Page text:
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5 of 6 people found the following review helpful
2.0 out of 5 stars Strangely unfulfilling, 23 Mar 2005
This review is from: Double Vision (Paperback)
I must agree with the other review on this book. Barker's characters were interesting to begin with, and I read on quickly in hope of finding out how she was going to bring such a disparate group of people together. Sadly, the conclusion was both confusing and disappointing, and when I closed the book I just felt a bit blank and dissatisfied. However, there are certainly moments of good writing in the novel and some interesting observations. Just a shame, as the other reader agrees, that she didn't truly plumb the depths of the small world she created. My impression was that it could have been a big, meaty novel and ended up being something much less than that. Still, it did win the booker prize, and I did read it in 2 days (on the bus and in the evenings) - so there is something to be said for its readability.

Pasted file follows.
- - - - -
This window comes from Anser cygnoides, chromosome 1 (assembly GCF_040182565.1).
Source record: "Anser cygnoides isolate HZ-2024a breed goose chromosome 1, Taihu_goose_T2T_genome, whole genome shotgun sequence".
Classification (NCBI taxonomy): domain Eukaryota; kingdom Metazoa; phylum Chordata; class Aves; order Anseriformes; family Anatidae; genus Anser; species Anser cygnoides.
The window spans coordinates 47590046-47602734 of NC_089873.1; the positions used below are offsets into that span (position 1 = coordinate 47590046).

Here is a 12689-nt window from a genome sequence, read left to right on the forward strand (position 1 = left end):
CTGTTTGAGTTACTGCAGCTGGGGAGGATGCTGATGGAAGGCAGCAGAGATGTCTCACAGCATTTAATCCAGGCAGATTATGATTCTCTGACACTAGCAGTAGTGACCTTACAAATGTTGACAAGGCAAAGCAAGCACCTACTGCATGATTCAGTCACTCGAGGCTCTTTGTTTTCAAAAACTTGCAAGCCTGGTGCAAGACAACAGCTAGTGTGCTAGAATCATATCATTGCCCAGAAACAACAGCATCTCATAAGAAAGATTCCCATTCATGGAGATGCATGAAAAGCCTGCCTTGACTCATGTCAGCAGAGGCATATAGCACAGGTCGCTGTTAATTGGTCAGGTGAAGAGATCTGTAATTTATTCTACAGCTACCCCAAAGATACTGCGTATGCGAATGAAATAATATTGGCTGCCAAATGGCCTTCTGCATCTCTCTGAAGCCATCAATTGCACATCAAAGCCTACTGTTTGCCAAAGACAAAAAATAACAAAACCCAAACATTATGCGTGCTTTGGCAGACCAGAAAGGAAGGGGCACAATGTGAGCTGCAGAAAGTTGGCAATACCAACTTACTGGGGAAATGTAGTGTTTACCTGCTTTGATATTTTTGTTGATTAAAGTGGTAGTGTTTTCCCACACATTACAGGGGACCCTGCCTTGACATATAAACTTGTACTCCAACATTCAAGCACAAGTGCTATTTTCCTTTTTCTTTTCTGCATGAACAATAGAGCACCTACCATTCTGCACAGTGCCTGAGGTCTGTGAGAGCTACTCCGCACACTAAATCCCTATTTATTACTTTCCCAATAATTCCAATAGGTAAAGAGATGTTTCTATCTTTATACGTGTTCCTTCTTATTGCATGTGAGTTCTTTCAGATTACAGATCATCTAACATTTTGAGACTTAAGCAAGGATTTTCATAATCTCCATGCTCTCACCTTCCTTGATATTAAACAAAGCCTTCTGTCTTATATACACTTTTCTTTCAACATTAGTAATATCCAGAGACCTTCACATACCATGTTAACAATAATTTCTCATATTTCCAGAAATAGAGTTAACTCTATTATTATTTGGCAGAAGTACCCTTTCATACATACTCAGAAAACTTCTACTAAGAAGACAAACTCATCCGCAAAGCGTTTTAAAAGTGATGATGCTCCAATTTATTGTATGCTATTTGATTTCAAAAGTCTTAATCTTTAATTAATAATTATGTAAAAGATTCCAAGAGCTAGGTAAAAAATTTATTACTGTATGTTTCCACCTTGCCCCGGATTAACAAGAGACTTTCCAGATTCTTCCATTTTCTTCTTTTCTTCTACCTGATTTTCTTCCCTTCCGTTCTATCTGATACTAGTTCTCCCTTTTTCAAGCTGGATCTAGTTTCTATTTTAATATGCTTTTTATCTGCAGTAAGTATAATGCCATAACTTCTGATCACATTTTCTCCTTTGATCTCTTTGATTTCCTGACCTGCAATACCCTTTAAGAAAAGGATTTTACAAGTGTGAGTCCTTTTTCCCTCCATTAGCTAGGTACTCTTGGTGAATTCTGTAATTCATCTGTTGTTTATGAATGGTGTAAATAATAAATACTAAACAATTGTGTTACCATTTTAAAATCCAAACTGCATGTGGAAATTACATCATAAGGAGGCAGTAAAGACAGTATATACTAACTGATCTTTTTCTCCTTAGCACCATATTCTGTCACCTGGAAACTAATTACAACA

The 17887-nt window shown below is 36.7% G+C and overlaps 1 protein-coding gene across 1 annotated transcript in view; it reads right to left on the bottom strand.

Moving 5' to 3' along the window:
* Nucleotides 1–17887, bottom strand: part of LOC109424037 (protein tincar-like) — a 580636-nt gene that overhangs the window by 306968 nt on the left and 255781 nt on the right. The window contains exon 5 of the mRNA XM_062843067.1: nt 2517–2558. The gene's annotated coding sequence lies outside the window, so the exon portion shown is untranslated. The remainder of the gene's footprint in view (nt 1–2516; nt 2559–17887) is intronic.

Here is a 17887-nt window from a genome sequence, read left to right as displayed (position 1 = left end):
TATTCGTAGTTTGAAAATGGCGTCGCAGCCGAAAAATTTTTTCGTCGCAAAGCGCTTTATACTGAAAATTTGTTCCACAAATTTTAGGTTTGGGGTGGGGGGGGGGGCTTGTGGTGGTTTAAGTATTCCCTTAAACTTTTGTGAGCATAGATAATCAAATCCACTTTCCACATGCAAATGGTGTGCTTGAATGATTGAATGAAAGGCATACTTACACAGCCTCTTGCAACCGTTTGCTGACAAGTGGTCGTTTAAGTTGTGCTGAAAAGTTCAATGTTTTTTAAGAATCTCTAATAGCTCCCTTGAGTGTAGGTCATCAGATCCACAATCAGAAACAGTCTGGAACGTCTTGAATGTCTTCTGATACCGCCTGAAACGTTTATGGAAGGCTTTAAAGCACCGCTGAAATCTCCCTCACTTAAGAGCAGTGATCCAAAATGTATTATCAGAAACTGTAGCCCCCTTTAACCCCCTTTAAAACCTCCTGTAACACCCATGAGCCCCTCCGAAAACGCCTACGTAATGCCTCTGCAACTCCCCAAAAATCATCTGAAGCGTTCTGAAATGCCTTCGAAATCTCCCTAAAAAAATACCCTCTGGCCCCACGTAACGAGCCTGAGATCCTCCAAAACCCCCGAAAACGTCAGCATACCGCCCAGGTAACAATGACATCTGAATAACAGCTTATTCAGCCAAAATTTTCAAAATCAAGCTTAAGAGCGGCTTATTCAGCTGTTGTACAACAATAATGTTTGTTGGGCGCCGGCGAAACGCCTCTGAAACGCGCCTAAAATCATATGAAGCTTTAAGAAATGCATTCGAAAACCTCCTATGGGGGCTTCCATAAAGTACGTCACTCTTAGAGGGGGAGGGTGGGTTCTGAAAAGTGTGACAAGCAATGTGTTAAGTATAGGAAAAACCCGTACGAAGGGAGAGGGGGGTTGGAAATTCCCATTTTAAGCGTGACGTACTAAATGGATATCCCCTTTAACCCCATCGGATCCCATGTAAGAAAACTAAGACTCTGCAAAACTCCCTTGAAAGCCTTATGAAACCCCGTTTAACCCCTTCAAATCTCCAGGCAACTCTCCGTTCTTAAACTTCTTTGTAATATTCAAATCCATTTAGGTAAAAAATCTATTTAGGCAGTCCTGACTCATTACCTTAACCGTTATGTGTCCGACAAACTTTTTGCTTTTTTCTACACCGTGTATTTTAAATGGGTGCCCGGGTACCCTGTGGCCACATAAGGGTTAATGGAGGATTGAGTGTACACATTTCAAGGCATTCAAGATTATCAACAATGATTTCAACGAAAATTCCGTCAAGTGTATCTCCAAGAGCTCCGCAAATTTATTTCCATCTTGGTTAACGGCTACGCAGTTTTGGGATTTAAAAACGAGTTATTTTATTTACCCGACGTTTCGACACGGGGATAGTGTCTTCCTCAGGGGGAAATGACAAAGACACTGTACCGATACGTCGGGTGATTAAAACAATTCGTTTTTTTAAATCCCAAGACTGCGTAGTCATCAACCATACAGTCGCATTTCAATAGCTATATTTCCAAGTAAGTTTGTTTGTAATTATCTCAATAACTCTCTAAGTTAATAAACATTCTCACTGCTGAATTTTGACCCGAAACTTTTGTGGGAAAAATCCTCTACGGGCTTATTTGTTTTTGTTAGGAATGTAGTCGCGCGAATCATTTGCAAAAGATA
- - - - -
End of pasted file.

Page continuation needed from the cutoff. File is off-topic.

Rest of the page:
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1 of 1 people found the following review helpful
5.0 out of 5 stars The Horror of War, 4 Sep 2011
By 
Kate Hopkins (London) - See all my reviews
(TOP 1000 REVIEWER)   
This review is from: Double Vision (Paperback)